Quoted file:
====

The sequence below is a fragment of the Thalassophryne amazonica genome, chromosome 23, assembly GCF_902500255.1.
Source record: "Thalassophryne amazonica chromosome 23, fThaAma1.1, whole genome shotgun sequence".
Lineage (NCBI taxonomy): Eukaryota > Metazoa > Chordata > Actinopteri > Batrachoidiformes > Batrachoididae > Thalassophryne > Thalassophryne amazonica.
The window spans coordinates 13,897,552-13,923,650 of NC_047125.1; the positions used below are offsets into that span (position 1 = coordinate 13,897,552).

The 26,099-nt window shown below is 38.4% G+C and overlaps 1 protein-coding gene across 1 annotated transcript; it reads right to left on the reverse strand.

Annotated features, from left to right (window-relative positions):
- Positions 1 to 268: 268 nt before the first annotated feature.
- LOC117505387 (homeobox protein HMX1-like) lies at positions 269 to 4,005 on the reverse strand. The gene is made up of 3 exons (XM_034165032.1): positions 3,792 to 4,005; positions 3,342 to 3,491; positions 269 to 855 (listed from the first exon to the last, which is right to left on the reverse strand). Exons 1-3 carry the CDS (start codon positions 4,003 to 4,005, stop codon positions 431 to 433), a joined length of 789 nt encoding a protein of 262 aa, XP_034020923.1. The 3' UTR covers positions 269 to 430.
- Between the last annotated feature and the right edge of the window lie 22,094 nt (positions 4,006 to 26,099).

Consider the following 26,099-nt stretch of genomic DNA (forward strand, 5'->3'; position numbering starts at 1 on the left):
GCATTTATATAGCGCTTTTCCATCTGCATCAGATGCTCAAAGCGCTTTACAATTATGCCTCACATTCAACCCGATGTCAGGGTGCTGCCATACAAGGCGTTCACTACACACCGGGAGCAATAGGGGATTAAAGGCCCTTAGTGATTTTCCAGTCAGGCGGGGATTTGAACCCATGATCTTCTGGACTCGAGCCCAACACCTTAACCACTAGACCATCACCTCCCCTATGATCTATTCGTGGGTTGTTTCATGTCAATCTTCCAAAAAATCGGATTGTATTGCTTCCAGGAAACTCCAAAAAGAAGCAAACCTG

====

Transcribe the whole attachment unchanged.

The sequence below is a fragment of the Thalassophryne amazonica genome, chromosome 23, assembly GCF_902500255.1.
Source record: "Thalassophryne amazonica chromosome 23, fThaAma1.1, whole genome shotgun sequence".
Lineage (NCBI taxonomy): Eukaryota > Metazoa > Chordata > Actinopteri > Batrachoidiformes > Batrachoididae > Thalassophryne > Thalassophryne amazonica.
The window spans coordinates 13,897,552-13,923,650 of NC_047125.1; the positions used below are offsets into that span (position 1 = coordinate 13,897,552).

The 26,099-nt window shown below is 38.4% G+C and overlaps 1 protein-coding gene across 1 annotated transcript; it reads right to left on the reverse strand.

Annotated features, from left to right (window-relative positions):
- Positions 1 to 268: 268 nt before the first annotated feature.
- LOC117505387 (homeobox protein HMX1-like) lies at positions 269 to 4,005 on the reverse strand. The gene is made up of 3 exons (XM_034165032.1): positions 3,792 to 4,005; positions 3,342 to 3,491; positions 269 to 855 (listed from the first exon to the last, which is right to left on the reverse strand). Exons 1-3 carry the CDS (start codon positions 4,003 to 4,005, stop codon positions 431 to 433), a joined length of 789 nt encoding a protein of 262 aa, XP_034020923.1. The 3' UTR covers positions 269 to 430.
- Between the last annotated feature and the right edge of the window lie 22,094 nt (positions 4,006 to 26,099).

Consider the following 26,099-nt stretch of genomic DNA (forward strand, 5'->3'; position numbering starts at 1 on the left):
GCATTTATATAGCGCTTTTCCATCTGCATCAGATGCTCAAAGCGCTTTACAATTATGCCTCACATTCAACCCGATGTCAGGGTGCTGCCATACAAGGCGTTCACTACACACCGGGAGCAATAGGGGATTAAAGGCCCTTAGTGATTTTCCAGTCAGGCGGGGATTTGAACCCATGATCTTCTGGACTCGAGCCCAACACCTTAACCACTAGACCATCACCTCCCCTATGATCTATTCGTGGGTTGTTTCATGTCAATCTTCCAAAAAATCGGATTGTATTGCTTCCAGGAAACTCCAAAAAGAAGCAAACCTG